How is it going, this is Kaoz with another edition of Kaotic Korner. Today I want to give you a very basic overview over different translation strategies. For this purpose, we are primarily going to look at "word-for-word translations", "literal translations" and "free translations", so let's jump right in.Word-for-word translations
We will start off with the most straight-forward type. Translating word-for-word is exactly what it sounds like: you substitute every word in your source text with a different one from the target language without touching anything else. So for instance you could have a translation like this:Source: Je te pardonne.
Translation: I you forgive.
As you can probably imagine, this can go very wrong very quickly. I only used a simple three word sentence and it's already messed up. Imagine doing that with more complex structures and you probably won't have an easy time understanding what's being said anymore. Nevertheless, until a few centuries ago this was actually how the bible was translated. Then Martin Luther came along and took a very different approach - he went out and observed how the people he wanted to read his translation talked among each other and kept that in mind in his version, with the goal to make it easy to understand for them.Literal translations
Literal translations are still very close to the source text, in fact the focus of the translation is still transferring pretty much every word from one language to the other. However, in this case, the grammatical structure of the target language is considered and the text adjusted accordingly. Most translators starting out will probably stick to translating this way and it's still common in certain fields.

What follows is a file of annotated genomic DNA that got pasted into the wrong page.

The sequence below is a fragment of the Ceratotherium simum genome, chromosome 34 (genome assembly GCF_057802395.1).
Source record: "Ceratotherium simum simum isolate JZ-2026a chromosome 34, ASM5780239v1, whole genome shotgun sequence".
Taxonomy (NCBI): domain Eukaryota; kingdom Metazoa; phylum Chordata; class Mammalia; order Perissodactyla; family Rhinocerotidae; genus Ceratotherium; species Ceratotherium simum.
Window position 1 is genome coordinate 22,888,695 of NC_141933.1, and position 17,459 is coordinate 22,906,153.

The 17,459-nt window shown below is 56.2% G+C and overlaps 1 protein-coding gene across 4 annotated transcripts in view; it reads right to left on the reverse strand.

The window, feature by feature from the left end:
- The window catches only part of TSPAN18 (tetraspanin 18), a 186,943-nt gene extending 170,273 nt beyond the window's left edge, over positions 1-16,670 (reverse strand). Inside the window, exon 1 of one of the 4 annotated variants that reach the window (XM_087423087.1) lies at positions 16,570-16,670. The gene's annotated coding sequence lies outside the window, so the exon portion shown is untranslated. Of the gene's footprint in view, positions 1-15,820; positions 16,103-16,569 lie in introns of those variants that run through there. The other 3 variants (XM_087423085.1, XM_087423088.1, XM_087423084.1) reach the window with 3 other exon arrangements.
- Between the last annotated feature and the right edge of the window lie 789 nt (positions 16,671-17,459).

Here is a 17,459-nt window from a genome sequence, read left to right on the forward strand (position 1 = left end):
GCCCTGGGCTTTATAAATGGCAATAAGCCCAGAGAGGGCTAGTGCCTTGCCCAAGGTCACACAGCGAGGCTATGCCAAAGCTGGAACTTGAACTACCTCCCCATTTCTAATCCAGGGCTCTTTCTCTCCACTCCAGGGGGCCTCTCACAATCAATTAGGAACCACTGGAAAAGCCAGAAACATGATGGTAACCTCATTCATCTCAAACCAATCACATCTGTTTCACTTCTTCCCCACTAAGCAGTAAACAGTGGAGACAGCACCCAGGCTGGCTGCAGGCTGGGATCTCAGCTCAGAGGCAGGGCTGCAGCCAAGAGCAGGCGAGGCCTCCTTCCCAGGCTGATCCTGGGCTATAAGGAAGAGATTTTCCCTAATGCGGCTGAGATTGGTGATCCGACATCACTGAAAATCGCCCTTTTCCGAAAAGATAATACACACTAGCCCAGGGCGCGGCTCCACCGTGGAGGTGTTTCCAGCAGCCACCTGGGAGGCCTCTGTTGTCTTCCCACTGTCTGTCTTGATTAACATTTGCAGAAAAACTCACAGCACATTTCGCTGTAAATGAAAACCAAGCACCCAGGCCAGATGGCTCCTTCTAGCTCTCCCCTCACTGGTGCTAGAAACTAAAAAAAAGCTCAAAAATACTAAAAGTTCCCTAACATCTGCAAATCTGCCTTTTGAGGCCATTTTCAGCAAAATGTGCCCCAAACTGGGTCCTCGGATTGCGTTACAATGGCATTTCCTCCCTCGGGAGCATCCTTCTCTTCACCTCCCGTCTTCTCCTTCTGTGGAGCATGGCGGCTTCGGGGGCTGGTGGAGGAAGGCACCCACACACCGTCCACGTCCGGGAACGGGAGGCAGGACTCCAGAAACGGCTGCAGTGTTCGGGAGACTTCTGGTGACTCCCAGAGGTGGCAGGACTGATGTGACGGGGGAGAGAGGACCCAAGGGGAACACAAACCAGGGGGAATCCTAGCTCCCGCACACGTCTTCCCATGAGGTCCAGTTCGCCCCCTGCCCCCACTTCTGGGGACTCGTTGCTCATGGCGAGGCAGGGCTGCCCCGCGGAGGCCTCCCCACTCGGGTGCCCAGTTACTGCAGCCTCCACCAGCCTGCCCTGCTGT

You could also say that literal translations focus on "formal equivalence", which means the translation is source text oriented and the main focus lies on words and grammar.Free translations
I just said that literal translations aim for formal equivalence - free translations on the other hand try to establish so-called "contextual equivalence." Whereas formal equivalence is source text oriented, contextual equivalence is target text oriented instead. This means that the most important part is to convey the text's message in the target language, the words used to achieve this are of secondary importance.Translating today
There's certainly some discussion about which of literal and free translation is superior, but as far as I'm aware, professional standards tend towards free translations. The aim is for the translation not to read as a translation, but as a text that could've been written like that if it had originated in the target language. The purpose is to evoke the same emotional response in your new audience as the original text did in the original audience. This means you have to take into account factors like different cultural backgrounds, social norms etc.
Of course using literal translations can still be a valid strategy. For instance, if you can't figure out the intent of the author (or maybe I should say "a possible intent") and can't ask them for clarification either, sticking to the source text as closely as possible is a good idea.
That's it for today from my side, I will leave you with an article posted on JAT (Japan Association of Translators) on the topic of meaning-centric translation:https://jat.org/blog/meaning-centric-translation
Be sure to check it out, it's very informative in my opinion and maybe helps you understand why certain things are translated the way they are.
With that, I hope to see you all next time.
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